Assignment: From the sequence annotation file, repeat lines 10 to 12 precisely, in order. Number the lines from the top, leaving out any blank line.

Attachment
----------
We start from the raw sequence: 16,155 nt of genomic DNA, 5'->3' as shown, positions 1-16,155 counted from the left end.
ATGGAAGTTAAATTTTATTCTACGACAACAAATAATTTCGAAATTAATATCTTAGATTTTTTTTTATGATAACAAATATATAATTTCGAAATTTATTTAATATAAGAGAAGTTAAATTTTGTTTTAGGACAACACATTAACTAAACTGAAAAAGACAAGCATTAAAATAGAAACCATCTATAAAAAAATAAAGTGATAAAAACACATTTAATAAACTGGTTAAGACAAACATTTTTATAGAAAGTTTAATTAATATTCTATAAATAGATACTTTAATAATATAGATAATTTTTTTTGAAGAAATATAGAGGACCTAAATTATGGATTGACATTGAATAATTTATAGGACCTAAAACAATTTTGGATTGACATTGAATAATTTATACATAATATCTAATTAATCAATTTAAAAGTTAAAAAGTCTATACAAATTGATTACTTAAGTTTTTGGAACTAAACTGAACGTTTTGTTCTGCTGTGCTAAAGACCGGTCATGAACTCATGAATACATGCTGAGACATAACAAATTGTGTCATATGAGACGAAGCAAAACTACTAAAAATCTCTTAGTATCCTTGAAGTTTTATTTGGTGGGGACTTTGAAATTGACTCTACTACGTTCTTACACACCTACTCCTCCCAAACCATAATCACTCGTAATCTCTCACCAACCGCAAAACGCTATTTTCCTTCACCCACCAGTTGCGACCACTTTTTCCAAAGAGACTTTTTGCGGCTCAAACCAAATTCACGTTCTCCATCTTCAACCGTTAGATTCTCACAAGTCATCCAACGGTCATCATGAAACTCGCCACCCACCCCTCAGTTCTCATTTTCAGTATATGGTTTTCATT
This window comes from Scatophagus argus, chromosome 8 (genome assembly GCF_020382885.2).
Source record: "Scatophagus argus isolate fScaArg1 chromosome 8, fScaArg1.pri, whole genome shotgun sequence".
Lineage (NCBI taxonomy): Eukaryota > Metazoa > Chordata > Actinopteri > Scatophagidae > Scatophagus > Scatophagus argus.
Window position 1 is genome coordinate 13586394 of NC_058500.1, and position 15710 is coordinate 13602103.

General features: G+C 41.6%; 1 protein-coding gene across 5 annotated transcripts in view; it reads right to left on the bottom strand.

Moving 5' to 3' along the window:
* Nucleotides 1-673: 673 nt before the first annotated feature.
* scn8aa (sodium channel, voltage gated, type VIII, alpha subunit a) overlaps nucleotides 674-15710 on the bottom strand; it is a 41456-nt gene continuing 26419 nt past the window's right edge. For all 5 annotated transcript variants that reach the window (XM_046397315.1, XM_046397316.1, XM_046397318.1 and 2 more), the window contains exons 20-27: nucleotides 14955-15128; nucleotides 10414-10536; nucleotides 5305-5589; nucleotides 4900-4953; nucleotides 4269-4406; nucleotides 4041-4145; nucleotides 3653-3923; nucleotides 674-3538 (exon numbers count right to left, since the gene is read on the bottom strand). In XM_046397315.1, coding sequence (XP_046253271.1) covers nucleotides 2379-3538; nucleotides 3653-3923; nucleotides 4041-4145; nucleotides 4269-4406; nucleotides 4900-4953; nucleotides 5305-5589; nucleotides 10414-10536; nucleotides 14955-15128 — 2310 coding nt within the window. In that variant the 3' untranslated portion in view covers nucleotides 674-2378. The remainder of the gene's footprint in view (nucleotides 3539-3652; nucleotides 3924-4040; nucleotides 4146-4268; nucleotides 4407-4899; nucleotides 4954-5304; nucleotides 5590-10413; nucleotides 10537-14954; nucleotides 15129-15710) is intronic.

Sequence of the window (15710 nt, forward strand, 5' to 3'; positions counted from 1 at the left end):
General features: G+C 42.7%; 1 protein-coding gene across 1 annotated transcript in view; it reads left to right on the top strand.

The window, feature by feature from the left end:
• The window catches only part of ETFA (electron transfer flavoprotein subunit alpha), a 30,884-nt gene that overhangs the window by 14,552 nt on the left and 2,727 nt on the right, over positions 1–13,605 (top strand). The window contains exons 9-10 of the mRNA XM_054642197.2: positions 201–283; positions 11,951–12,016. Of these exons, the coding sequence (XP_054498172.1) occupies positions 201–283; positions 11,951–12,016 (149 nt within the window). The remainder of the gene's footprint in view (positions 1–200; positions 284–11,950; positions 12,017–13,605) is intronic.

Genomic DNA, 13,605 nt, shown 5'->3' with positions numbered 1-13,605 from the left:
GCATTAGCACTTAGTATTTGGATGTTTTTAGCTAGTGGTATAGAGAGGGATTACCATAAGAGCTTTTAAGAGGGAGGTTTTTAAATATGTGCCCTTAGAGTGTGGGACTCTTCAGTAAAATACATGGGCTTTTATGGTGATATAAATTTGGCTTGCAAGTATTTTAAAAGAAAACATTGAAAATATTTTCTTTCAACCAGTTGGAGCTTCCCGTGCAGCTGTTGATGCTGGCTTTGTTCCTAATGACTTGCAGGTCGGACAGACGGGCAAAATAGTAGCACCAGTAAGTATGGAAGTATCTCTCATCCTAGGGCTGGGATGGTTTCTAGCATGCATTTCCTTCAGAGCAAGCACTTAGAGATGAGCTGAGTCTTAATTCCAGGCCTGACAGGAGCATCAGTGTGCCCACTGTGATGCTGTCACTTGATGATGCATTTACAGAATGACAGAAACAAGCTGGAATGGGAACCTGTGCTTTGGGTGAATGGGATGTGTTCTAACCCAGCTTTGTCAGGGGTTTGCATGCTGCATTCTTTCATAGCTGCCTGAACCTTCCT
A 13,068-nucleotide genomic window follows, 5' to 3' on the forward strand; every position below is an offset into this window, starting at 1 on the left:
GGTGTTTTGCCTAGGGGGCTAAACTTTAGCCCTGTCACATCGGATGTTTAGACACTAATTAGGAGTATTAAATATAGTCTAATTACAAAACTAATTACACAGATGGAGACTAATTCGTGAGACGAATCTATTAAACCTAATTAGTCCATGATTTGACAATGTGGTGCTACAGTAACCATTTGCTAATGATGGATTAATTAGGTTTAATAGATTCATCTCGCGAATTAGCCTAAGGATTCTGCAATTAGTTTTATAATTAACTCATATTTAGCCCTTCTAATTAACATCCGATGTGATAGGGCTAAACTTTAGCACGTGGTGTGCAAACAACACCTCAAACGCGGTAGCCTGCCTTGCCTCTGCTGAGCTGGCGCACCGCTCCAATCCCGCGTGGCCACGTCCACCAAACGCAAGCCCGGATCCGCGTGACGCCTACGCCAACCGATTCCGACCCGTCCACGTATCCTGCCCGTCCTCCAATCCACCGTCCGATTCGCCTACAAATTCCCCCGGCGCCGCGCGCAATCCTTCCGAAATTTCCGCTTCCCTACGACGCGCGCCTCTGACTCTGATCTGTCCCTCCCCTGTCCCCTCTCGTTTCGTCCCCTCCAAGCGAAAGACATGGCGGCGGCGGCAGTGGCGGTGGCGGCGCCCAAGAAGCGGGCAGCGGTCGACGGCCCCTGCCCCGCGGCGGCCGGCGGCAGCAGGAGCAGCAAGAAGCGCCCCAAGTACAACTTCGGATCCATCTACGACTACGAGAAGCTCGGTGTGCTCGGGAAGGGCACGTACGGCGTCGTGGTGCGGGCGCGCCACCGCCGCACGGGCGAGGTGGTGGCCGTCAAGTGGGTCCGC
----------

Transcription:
* scn8aa (sodium channel, voltage gated, type VIII, alpha subunit a) overlaps nucleotides 674-15710 on the bottom strand; it is a 41456-nt gene continuing 26419 nt past the window's right edge. For all 5 annotated transcript variants that reach the window (XM_046397315.1, XM_046397316.1, XM_046397318.1 and 2 more), the window contains exons 20-27: nucleotides 14955-15128; nucleotides 10414-10536; nucleotides 5305-5589; nucleotides 4900-4953; nucleotides 4269-4406; nucleotides 4041-4145; nucleotides 3653-3923; nucleotides 674-3538 (exon numbers count right to left, since the gene is read on the bottom strand). In XM_046397315.1, coding sequence (XP_046253271.1) covers nucleotides 2379-3538; nucleotides 3653-3923; nucleotides 4041-4145; nucleotides 4269-4406; nucleotides 4900-4953; nucleotides 5305-5589; nucleotides 10414-10536; nucleotides 14955-15128 — 2310 coding nt within the window. In that variant the 3' untranslated portion in view covers nucleotides 674-2378. The remainder of the gene's footprint in view (nucleotides 3539-3652; nucleotides 3924-4040; nucleotides 4146-4268; nucleotides 4407-4899; nucleotides 4954-5304; nucleotides 5590-10413; nucleotides 10537-14954; nucleotides 15129-15710) is intronic.

Sequence of the window (15710 nt, forward strand, 5' to 3'; positions counted from 1 at the left end):
General features: G+C 42.7%; 1 protein-coding gene across 1 annotated transcript in view; it reads left to right on the top strand.